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Argentina’s Foreign Minister compares the Falklanders to Israeli settlers

5 February 2013

4:50 PM

5 February 2013

4:50 PM

Argentina’s foreign minister, Hector Timerman, is in town. He spoke to all the All Party Parliamentary Group on Argentina earlier this afternoon. There are close economic and social links between Britain and Argentina, extending far back into the nineteenth century; but the meeting was dominated by what was euphemistically termed ‘the islands’.

Timerman began diplomatically. ‘You can speak to this Argentina,’ he assured the assembled honourable members and lords. ‘This Argentina is ready to talk.’ This sounded encouraging, a welcome contrast to President Kirchner’s bellicosity. Timerman spoke about the need for ‘frank and open’ discussions that did not obsess about ‘the past’. The future is what counts.

Deputy Speaker of the Commons Lindsay Hoye said that ‘the islands’ were not ‘Britain’s to give or Argentina’s to take’. This implied that self-determination is the only factor in play, reflecting the British government position. Hoye suggested that the Argentine government does not want to hear the democratic rights of the islanders. Timerman said that he did, but gave no indication of how the Argentine government would listen to or accommodate the wishes of the islanders. Later he said:

‘There is a difference between interests and wishes. The people living in the Malvinas will have their interests taken into consideration, but not their wishes. That is what the United Nations has said, many times.’

The general assembly of the UN is central to Argentina’s strategy. Timerman declared his confidence that the many countries there arraigned against Britain will see the Falklands become Argentine territory within 20 years. Argentina presents the UN as the final word on international law. He said:

‘It is an issue that has to be resolved by Argentina and the United Kingdom. By introducing a third party (the Falklanders), the United Kingdom is changing more than 40 resolutions by the United Nations, which call the two countries to negotiate.’

Lord Davies, the turncoat Tory who served as a defence minister in the Brown government, asked if the Argentines might pursue their territorial claim in the international court at the Hague. Timerman replied that his government will not be doing so because the British government is not serious about entering arbitration. His evidence for this is that the British government rejected an arbitration appeal in 1884 (in fact, he meant 1888). This is not the strongest argument, particularly from someone who professed determination not to talk about the past.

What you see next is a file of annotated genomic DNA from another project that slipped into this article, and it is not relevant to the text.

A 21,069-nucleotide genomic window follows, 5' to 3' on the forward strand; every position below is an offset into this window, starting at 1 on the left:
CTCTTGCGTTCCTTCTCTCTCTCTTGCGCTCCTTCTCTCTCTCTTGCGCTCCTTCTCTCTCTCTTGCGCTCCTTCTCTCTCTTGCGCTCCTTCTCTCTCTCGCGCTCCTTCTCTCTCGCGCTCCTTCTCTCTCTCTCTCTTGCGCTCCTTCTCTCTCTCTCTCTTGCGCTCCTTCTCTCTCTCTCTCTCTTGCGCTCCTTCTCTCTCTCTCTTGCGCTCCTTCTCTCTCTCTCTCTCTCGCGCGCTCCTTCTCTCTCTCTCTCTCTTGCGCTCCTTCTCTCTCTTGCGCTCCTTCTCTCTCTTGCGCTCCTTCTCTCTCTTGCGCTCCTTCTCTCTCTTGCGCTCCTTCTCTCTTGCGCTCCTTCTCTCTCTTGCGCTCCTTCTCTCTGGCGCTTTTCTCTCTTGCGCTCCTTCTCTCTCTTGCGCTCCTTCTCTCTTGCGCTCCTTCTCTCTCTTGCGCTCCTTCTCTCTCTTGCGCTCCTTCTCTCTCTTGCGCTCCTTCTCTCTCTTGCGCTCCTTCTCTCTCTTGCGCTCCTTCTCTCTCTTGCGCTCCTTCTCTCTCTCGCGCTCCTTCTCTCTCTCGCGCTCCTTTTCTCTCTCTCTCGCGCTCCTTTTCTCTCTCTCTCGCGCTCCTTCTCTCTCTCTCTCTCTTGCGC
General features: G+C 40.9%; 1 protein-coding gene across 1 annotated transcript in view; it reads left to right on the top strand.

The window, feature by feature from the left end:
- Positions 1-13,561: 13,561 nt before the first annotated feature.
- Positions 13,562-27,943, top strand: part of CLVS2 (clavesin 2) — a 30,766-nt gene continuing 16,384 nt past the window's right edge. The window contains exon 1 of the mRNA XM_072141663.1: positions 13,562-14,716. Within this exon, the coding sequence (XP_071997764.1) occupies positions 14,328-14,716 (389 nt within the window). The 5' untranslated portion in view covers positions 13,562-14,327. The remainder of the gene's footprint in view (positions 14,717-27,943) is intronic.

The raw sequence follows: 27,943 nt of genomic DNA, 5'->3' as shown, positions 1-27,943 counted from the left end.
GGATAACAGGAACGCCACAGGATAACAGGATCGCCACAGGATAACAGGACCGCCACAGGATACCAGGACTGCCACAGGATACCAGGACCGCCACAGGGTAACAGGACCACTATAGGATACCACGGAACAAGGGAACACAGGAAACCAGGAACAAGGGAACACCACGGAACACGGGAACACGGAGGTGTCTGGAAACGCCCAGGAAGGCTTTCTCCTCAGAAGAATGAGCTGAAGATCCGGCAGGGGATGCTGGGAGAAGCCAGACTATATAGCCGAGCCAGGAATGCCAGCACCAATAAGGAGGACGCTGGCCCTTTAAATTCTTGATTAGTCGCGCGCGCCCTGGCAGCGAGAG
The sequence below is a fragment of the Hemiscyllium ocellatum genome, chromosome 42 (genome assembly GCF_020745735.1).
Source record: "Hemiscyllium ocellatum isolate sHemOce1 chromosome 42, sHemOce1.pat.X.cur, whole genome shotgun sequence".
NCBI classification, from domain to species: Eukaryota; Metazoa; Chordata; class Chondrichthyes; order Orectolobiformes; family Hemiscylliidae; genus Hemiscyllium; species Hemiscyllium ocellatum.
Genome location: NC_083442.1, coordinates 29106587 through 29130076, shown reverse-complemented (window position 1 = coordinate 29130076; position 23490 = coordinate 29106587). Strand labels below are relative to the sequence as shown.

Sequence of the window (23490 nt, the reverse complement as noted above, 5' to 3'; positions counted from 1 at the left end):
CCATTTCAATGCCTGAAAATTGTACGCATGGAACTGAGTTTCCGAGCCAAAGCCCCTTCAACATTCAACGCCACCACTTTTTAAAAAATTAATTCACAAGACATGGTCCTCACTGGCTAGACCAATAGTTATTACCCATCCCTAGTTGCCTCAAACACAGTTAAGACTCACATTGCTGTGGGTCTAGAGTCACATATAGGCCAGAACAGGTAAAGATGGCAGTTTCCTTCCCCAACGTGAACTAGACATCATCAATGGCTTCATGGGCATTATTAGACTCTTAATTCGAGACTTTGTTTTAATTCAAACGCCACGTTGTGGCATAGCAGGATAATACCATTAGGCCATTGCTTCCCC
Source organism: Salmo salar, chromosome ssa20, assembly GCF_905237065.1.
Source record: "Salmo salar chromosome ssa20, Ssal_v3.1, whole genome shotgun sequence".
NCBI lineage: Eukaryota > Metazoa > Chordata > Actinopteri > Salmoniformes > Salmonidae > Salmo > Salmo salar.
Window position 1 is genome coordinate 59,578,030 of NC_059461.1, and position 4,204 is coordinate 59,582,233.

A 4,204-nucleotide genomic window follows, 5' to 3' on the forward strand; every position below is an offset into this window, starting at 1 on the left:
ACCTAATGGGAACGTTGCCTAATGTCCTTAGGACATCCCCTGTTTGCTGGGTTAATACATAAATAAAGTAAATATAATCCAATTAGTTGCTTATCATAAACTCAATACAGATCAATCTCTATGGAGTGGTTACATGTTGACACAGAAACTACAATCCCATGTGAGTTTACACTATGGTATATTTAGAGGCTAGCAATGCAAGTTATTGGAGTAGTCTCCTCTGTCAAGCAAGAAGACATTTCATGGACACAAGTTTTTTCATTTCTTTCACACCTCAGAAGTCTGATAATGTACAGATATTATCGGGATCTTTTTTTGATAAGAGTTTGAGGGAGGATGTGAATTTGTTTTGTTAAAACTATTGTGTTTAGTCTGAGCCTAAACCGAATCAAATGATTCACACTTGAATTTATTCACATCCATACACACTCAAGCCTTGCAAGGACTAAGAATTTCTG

How could there be negotiation between the two parties when Argentina does not recognise the Falklanders’ right to self-determination? This question elicited an ingenious response from Timerman:

‘Self-determination does not apply to Las Malvinas’.

His reasoning is based on an interpretation of international law which defines the Falklands Islands as a colonised territory; and, therefore, it cannot be self-determined. He continued: ‘According to the UN, the islanders are not a native population’. This statement was delivered a few minutes after some delightful exchanges about the forthcoming 150th anniversary of the migration of tens of thousands of Welshmen to Patagonia; and, of course, it was uttered by a Spanish speaker from South America (although it should be noted that he prefers ‘Latin America’.)

The word ‘irony’ could not contain the multitude of speciousness issuing from Senor Timerman’s mouth. He was, however, barely warmed up. Timerman began to speak at length about Britain’s colonial history and the need to move on. There was no mention of Argentina’s origins and the systematic eradication of its indigenous peoples (so clearly documented by Matthew Parris a few weeks ago). Timerman then drew comparison between the Falkland islanders and settlers in the West Bank by enlightening his audience of the British government’s hypocrisy of condemning Israeli settlements while continuing to support the islanders. ‘It does not make any sense,’ he said excitedly, echoing my very thoughts.

This was a meeting of parliamentarians and officials from both countries. I could only conclude that there can be no resolution of the Falklands dispute while Argentina persists with an approach that is dishonest, and not merely intellectually. This is a shame because the meeting touched on some areas where there is much agreement between Britain and Argentina: on bilateral trade, fostering multilateral links in South America, the workings of the G20, and the crucial matter of tackling tax evasion and tightening loopholes in international law that enable tax avoidance. Yet meaningful discussion was lost under the sound of Timerman’s fury.

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